Giving an unusual twist to their latest enforcement camapgin, traffic services officers are driving around in a black hearse, complete with Toronto Police Service logos and flashing lights, to raise public awareness about the dangers of distracted driving and to catch people who are driving with a cellphone, MP3 player or another electronic device in their hand.
Full marks for Chief Blair and his team for thinking outside the box. People don't usually associate police with brainstorming, but it's actually quite common - initiatives like Positive Ticketing come out of police efforts to be more successful at their work.
If you look at it from their point of view, there's really no option but to get creative - they have seen every combination of increased surveillance, tougher penalties and new restrictions, but people are still doing the same, stupid things (like driving impaired or cheating on their expense claims) that cause problems for themselves and everyone else.
Some people may take offense to being pulled over by a hearse; I have no problem with that. People will take offense to being pulled over by a cop in general - nobody likes to be caught misbehaving. The question is, will this campaign have a lasting impact, or is it simply designed to get some media traction and spread the word a bit further?
Personally, I can't see how this can have any more than a short-term impact. Like a faith-healer or a motivational speaker, at best we can hope for a short-term change in behaviour before people revert to their norms.
The job of the police is to serve and protect - primarily by stopping bad things from happening and catching people breaking the law. What's not part of their mandate is an in-depth understanding of why these behaviours happen in the first place. Unless you are targeting the why, you can't get anything other than superficial success.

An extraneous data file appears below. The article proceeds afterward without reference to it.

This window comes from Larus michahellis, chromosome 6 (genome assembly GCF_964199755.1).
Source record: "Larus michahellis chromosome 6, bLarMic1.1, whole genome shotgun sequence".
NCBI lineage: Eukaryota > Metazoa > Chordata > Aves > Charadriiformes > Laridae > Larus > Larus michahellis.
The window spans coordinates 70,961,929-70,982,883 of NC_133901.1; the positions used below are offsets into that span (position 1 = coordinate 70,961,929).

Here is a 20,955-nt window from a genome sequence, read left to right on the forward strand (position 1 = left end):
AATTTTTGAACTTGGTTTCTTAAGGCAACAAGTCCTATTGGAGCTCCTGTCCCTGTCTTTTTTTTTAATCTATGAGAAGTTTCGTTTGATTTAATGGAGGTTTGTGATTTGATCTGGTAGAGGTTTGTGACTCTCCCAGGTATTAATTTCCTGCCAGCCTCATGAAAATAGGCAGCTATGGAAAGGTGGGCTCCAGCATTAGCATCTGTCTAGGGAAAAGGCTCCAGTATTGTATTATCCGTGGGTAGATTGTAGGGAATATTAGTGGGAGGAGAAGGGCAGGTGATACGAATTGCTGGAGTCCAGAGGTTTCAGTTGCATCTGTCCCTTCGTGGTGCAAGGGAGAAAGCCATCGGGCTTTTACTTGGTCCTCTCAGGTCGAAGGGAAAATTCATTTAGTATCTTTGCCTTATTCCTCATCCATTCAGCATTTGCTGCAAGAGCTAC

So brass tacks - why do people opt to drive impaired, be it by drugs, fatigue or smartphones? Why do they drive too fast, make erratic lane changes or ignore signage around them?
There's no one easy answer. Different people will behave in the same way for different reasons, and within one individual the behaviour might be motivated by different causes at different times.
But here are a few examples:
- Hyper-confidence: Like the WWII bomber pilot, they know nothing bad will happen to them - it only happens to others.
- Selfish ideation: this one is two-fold.
One, a self-absorbed driver may not recognize on a cognitive level that they share the road with other drivers; they won't look before they change lanes because it doesn't occur to them that someone else may be in this space. It's like the squirrel crossing the road - they act until nudged by a shock into freezing or darting instinctively in another direction. Or a different example - if you are an able-bodied, single male with a good job, how many strollers, wheelchairs or homeless people do you see in the course of a day? It's not that they aren't there - they simply don't register on your personal radar, because they aren't relevant to you.